In my 3 years of Film Studies, one of my favorite concepts gave me an idea. Rather than a generic film review, you my readers are going to learn about Film Waves and the South Korean New Film Wave from their film Parasite (2019) by Bong Joon Ho. This idea really comes from my own respect of South Korean Dramas and I believe one can take a look at this unique film space and learn much from it.
What's a Film Wave?
Simply put, its a creative reaction to any cultural, political or any major changes within a country through a film movement. Something major happen in your country? films reflecting/reacting to it? and there, a Film Wave. Or something happened again or the last Film Wave isn't reflecting what it should? Tada a Film New Wave (and even in parts of South America a New-New Wave).
Most of these films (in fear of retribution), convey messages by just throwing shade, using symbols and metaphors in calling out the issues of their society. These films aren't afraid of pissing off a people to get their message across.
Most importantly, its aim as a film is to not only entertain their viewers, but rather to educated them, to leave the audience questioning their reality rather than being comfortable with the status quo.
South Korea's Film New Wave
With respect to South Korea's Film Waves, its first Wave came in after the government censorship was briefly lifted. But unfortunately, the censorship slammed back down by 1962, flagging any film on the base of obscenity, communism, and 'unpatriotic themes'. By the 1990s the censorship was lifted and their New Wave was cemented with the 2000s classic Oldboy (2003). This New Wave of Films is usually marked by its use of the Revenge-Thriller Genre; reflecting the societal injustices.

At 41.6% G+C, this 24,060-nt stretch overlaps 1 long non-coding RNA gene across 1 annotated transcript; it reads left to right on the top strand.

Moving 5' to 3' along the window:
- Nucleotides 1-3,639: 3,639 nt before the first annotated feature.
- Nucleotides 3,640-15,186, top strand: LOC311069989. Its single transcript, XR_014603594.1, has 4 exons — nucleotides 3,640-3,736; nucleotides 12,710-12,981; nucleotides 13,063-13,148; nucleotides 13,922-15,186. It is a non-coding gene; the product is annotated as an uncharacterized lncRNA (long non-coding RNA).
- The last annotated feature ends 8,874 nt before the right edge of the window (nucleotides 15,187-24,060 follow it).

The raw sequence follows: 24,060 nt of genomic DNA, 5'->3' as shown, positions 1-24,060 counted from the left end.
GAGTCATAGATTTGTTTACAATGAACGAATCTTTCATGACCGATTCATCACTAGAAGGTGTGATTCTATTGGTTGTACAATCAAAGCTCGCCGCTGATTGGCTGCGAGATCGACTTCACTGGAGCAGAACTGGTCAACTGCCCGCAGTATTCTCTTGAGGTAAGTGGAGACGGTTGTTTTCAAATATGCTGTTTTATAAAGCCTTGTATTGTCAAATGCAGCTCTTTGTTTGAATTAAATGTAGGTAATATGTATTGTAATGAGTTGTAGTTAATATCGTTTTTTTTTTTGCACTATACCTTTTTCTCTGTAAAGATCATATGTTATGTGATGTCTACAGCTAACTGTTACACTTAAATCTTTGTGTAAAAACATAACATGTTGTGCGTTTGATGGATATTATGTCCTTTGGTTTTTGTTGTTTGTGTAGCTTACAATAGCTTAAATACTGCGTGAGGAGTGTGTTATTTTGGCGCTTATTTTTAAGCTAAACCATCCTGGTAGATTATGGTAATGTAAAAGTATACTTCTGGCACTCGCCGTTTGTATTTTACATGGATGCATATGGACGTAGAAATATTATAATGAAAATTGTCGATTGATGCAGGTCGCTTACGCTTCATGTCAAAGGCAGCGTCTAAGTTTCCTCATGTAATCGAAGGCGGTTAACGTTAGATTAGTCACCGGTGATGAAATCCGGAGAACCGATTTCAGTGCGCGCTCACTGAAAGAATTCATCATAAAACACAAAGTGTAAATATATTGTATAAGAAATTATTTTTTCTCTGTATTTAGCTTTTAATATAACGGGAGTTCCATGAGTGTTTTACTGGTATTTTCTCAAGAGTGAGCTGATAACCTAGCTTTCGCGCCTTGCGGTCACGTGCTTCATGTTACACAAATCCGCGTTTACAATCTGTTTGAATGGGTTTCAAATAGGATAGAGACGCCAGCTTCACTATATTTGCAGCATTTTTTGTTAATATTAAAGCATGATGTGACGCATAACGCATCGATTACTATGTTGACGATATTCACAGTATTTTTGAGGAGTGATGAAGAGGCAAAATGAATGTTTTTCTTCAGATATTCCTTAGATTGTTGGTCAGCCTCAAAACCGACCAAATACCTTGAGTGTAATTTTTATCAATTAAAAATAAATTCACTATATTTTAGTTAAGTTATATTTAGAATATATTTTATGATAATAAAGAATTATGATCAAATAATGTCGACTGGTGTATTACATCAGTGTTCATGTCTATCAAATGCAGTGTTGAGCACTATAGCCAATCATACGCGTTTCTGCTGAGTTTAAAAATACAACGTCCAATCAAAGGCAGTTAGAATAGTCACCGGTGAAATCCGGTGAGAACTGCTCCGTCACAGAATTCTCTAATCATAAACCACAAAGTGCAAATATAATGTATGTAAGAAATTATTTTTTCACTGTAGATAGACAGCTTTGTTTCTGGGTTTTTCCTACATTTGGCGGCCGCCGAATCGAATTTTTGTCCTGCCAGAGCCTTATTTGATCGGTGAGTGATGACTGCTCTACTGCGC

Parasite (2019) - Bong Joon Ho.
In Parasite, the injustice reflected from South Korean society is Classism and its widening Wage-Gap between the Rich and the Poor. The film follows a family that strategically becomes employed by a rich family. While the poor family lives like parasites; cockroaches in an underground basement and leeches off the rich, the film makes it clear the divide of class between families.
This divide is symbolized through an invisible space between each person of class in certain scenes. The film essentially shows how this poor family cons their way past that invisible border between classes, and what it costs them in the end.
Now wanting revenge in most SK New-Wave film doesn't just point towards the antagonist, but rather, vengeance can be given by beating an invisible component, system or people of power unaware of their victims' existence. A metaphor for that entity was the rain, which while a blessing for the richer family, was a curse to the poor family; flooding out their homes and staying in a shelter.
Essentially, Parasite is an excellent film and I really didn't give much away because this is a film I would recommend that everyone watch. Like most South Korean films, its unpredictable, the movie leaves you so absorbed in its scenes and the messages it conveys. Only when a climactic scene crashes (heh wave pun) you shaken back into reality.
Like most films in the SK Film Waves, it is definitely an eye-opener. I would mention, however, is that if your excuse to not watching this film is the language barrier. Subtitles duh glares.
What can we learn from this?
So! From understanding all this, ask yourself the question; has my society done any films like this? Do any of the films I've watched reflect the times? In a world where we embrace the easy watches, it doesn't hurt to open your mind to other realms of films. We are now a society where our information comes from our screens and our information are more or less controlled by powers beyond our control. So why not watch a bit of reality by those who aren't afraid of telling it like it is?
Or even to my local filmmakers; critique the status quo, piss people off, shake things up.
Create a Wave.